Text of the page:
So, bravo to the new proposed regulations.

    Be Well,


  2. Bob Wallace says:

    Project Get Ready has released a handy on line calculator which lets you compare the overall cost and carbon emission for various vehicle choices.

    It let’s you pick two cars and compare them based on your annual driving mileage and style, what you expect gas and electricity to cost, how long you’ll own the vehicle, etc.

    (Hit the Advanced Options to get more input options.)

    Interesting outcomes when you look at how paying more up front can save a lot in the long term.

  3. Doug says:

    I wonder how plug-in hybrids should figure into this?

    Take the Volt for example: it officially gets 260mpg, so it doesn’t seem like GM will have to do much more than make sure that the Volts sell well, and it won’t need to do a whole lot more with the other models to bring the fleet average up to 35mpg.

    Let’s say Company X sells 1 million SUVs that get 20mpg. They’d just need to sell 67,000 hybrids that officially get 260mpg to bring the combined 1.067 million-car fleet up to 35mpg.

    Of course, getting 67k plug-in hybrids on the road is a pretty good thing, so maybe this isn’t really a problem. Just that there’s going to be a lot of sensitivity to how the EPA defines the tests that determine the official mpg numbers for plug-in hybrids.

  4. BBHY says:

    Sorry Jeff, but your number is too low. It’s really more like 23 to 24 pounds of CO2 per gallon.

    To produce a gallon of gasoline you have to refine crude oil, which has to be pumped out and transported. You have to add in the CO2 generated in the pumping, transport and refining processes to get an full CO2 footprint for gasoline.

    As crude oil become more scarce, an ever larger portion of our gasoline is produced from oil shale and oil sands and tar sands. Producing gasoline from those sources increases the CO2 footprint tremendously, probably to 40 pounds or more.

  5. Jeff Huggins says:

    BBHY (Comment 4)

    BBHY, I said “when used”, and I was trying to convey how much a person actually generates in her/his car when the gasoline is burned. That’s a very easy and concrete number — and something that people should know. It doesn’t depend on estimates from the producers/refiners, so it can at least be considered “solid” from the standpoint of what it is.

    That said, I agree with you that much energy is used in the whole process, not only in logistics and transportation, and refining, but also in the exploration process and etc. — throughout the whole process. I agree with you that the “all in” number must be somewhat — probably considerably — greater than the 19 to 20.

    Yet, that extra component of the number depends on estimates. Where can credible estimates be found? The oil companies probably aren’t offering them. May I ask, what is the source of your 23 to 24 pound figure? Is it on the web, in a report, or in IPCC documents? I’d love to understand the number, but I like to understand sources and bases and so forth.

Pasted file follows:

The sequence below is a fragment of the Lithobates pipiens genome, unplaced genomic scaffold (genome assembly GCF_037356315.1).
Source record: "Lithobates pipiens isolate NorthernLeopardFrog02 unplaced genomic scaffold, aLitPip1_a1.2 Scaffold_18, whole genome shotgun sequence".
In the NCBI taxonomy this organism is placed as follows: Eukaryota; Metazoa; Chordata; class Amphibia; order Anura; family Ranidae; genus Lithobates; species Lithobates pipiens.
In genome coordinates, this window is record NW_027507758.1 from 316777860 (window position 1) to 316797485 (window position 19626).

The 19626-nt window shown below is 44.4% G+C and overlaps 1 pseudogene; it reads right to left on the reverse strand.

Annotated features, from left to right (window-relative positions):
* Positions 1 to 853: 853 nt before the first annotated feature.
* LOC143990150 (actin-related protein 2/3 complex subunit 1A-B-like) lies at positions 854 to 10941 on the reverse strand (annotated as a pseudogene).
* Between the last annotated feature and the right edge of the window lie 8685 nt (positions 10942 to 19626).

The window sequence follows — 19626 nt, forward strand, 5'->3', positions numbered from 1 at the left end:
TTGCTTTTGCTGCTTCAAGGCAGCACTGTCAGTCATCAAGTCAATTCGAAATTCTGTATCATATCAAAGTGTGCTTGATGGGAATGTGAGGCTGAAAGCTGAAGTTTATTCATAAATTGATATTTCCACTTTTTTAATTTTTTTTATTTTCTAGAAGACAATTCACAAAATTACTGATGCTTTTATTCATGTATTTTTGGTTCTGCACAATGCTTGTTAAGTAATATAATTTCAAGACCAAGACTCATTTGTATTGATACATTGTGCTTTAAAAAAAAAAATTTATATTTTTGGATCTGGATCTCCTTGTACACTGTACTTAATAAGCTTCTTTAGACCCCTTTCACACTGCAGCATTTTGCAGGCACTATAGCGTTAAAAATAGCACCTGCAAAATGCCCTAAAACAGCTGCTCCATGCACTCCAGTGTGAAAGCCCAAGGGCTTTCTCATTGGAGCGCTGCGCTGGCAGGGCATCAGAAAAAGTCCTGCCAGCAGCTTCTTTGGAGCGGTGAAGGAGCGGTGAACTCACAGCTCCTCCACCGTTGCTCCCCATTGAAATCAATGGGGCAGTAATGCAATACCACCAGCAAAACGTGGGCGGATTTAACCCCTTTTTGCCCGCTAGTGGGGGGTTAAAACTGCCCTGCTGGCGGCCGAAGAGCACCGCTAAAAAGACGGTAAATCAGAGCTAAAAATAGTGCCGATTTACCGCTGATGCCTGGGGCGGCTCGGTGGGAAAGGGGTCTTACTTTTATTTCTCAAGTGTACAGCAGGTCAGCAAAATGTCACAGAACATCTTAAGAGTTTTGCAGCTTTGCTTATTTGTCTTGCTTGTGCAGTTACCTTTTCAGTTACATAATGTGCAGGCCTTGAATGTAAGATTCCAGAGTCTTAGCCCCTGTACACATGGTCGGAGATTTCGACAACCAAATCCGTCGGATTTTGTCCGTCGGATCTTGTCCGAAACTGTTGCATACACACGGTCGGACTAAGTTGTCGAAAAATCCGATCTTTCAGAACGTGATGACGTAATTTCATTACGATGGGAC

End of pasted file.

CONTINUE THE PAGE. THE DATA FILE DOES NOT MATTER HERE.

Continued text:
Any info you can provide regarding the basis of your 23-24 number would be appreciated. Thanks.



  6. Ken Johnson says:

    “…the proposal was expected to … reduce greenhouse gas emissions by nearly 950 million metric tons …” That’s 950 million allowances that fuel refiners will not have to use to cover vehicle emissions under ACES. What will become of those allowances?

  7. Lou says:

    I read what seemed to be a fairly good analysis about the new fuel economy standards on a rather obscure blog a while back. I think this is the link:

  8. Stuart says:

    I was reading about this on some of the local Minnesota newspaper websites and the comments are jammed full with tales of woe – how this amounts to the socialists taking their freedom away, how you can’t tow a boat with a smart car, and more pearl-clutching and teeth-gnashing.

    I don’t know how they can simultaneously believe that “America is the greatest country EVAR” and at the same time believe we can’t produce a pickup that gets 35 MPG.

  9. I says:

    There is no climate change you bunch of brain dead lemmings!

  10. Cynthia says:

    2016 is a little late, isn’t it, considering the sea ice at the arctic is so thin you can’t even walk on it! It seems like he could have made it more in tune with WW2 efforts.

  11. Leif says:

    Welcome #9: Even though you are obviously an Anti-Science Sink Hole, there is more than enough science to awaken even you should you care to read. Oh, did you know that those hacked e-mails appeared to have originated from Russia. So now it is clear that Rush and Beck are in cahoots with the Russian Oil industry to maximize Russian oil profits and you are a willing participant that gets the reward of higher oil prices and those profits are sent over seas to boot. Talk of brain dead!